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Jesus – Grace and Truth

December 22nd, 2010 · No Comments · Bible, Christ, Christianity, Grace, New Testament

In the last post about Bible classes on grace, Charlie (who is a good friend of mine) astutely observed that Jesus is never recorded using that word in the Gospels. That is an interesting observation and one that I haven’t ever noticed before. He certainly embodied it in the way he lived his life and in his ministry. When John described the results of his ministry he mentioned two things – grace and truth (John 1:17). Some times we do a better job of upholding the second but not the first. But the reality is you can’t have one without the other. The truth about who Jesus is and what he came to do should lead us to grace and his grace should open us up to the truth.

What is also interesting to me is that, even though we don’t have Jesus recorded using the word “grace”, the apostles who followed him (Peter, Paul, John and the rest) had much to say about grace as a result of their experience with and knowledge of Jesus Christ.


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  • JamesBrett

    matt (and charlie), that’s an incredibly interesting little fact i never knew — Jesus never using the word grace. thanks for it.

    and, matt, i appreciate what you’ve offered concerning the interplay between grace and truth. from my readings this past week on the incarnation, i wrote on the same subject (full of grace and truth), and it struck me that we have a strong tendency to choose one extreme and claim Jesus chose it as well.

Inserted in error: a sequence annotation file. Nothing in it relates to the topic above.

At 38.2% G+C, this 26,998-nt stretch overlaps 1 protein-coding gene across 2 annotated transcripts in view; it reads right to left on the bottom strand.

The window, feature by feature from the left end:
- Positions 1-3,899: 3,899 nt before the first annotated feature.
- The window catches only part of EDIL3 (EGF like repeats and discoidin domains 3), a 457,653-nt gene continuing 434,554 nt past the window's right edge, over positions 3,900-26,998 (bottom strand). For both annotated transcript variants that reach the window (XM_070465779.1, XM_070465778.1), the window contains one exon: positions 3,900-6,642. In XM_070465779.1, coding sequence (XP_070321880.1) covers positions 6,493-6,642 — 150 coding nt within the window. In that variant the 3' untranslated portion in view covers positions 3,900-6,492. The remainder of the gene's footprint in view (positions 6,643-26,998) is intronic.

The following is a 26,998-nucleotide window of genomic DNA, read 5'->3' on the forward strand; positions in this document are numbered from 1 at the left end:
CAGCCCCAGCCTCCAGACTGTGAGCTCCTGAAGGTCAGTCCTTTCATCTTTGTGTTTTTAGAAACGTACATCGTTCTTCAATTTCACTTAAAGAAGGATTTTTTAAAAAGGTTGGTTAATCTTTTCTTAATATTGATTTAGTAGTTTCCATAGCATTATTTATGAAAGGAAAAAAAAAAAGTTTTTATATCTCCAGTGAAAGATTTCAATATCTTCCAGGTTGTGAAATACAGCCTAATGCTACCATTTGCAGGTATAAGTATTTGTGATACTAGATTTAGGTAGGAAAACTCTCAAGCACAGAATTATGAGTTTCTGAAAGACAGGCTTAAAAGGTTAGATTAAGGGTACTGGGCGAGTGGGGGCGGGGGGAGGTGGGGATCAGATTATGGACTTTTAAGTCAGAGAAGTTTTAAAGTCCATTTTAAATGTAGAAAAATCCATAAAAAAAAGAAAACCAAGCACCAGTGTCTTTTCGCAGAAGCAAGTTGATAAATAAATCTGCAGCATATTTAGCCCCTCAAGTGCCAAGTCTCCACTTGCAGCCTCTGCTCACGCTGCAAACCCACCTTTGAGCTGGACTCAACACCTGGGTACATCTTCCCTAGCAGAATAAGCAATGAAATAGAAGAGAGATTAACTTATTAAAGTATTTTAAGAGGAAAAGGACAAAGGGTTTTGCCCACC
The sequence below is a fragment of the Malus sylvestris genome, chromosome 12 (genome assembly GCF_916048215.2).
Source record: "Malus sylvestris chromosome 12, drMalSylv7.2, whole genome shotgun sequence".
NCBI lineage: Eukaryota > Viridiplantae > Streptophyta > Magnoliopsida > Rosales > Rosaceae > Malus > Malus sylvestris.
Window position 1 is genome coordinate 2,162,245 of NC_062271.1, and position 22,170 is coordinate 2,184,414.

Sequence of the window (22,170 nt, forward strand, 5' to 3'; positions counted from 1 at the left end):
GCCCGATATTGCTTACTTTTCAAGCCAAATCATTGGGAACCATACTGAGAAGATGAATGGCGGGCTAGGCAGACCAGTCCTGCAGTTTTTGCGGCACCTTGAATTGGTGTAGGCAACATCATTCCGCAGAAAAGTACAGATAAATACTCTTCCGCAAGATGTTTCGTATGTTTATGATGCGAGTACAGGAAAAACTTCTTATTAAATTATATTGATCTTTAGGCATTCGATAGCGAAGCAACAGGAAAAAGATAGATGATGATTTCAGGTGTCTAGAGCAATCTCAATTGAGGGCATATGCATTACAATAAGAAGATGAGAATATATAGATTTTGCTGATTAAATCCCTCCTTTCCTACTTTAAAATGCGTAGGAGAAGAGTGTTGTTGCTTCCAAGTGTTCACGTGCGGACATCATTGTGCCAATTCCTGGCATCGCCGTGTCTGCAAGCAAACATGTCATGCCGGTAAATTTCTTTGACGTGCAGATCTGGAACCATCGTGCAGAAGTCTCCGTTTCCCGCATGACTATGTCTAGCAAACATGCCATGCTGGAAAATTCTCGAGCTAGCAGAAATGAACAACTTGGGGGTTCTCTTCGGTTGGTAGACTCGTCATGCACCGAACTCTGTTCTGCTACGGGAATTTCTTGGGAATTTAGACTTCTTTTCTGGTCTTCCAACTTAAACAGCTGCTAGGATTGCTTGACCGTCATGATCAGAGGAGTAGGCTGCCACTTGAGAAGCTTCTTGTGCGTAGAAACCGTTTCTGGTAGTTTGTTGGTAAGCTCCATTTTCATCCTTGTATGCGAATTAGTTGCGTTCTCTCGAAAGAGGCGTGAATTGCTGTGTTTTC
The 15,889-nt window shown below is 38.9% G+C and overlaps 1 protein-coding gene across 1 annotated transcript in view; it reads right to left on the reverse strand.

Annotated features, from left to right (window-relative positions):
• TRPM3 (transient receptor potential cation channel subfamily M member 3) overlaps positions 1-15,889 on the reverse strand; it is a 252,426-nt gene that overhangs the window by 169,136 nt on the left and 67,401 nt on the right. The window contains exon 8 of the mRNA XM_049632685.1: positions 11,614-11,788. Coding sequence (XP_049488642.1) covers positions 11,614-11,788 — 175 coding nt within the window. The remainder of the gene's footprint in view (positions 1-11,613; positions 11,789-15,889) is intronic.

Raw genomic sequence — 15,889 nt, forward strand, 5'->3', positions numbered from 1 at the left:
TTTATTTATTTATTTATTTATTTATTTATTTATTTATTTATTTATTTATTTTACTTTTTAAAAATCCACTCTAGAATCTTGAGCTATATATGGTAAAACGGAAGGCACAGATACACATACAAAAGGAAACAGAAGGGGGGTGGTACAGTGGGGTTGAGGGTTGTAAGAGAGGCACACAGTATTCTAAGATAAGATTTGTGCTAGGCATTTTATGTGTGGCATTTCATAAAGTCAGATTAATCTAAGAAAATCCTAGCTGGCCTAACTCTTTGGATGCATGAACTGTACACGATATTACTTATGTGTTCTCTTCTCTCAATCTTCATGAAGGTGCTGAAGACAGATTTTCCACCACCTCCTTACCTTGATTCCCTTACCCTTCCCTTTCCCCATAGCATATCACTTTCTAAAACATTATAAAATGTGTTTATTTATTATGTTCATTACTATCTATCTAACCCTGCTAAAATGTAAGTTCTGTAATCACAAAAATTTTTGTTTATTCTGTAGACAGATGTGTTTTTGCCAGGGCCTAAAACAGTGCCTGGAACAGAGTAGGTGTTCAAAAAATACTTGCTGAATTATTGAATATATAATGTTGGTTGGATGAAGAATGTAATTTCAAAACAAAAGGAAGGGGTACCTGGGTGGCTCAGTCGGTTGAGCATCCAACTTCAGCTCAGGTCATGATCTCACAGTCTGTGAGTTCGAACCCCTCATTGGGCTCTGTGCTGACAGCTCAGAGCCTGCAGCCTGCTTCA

but it’s almost always the case that Jesus either existed in both of those extremes, or more likely that what we see as opposites indeed go hand and hand.

  • K. Rex Butts

    “Without grace there is no truth and without truth there is no grace.”

    I don’t know where I first heard that statement but I believe it to be a very biblical.

  • cnsohm

    Perhaps we confuse ourselves by thinking of grace as “being loving” and truth as “teaching”. Maybe we could think of both grace and truth as manifestations of love; truth being love declared and grace being love demonstrated.

    “By this shall all men know that you are my disciples….” implies an impartation of truth, that is, “knowledge”.

    “…that you have love for one another” speaks of a personal interaction of graciousness.

    So, to my thinking, we avoid any accusation of using benevolence as a hook for evangelism when we clearly declare God’s love through our giving, which the recipients of benevolence simply can’t deny.

    Conversely, if a church or a person thinks itself to abound in truth (which, let’s face it, every church does), but doesn’t tangibly abound in grace, it’s obvious even to the lost that such a place doesn’t really have the truth at all. “If I can speak in the tongues of men and angels, but have not love…” And that grace can’t be faked. You can’t come to a church like that and decide that it should just do more grace so people won’t reject the truth. If the truth you think you have doesn’t generate graciousness naturally, then it is simply not God’s truth. Instead, it is exactly what many of the lost claim the church is: a holy club for hypocrites.

    Chillingly, I suspect God would agree.

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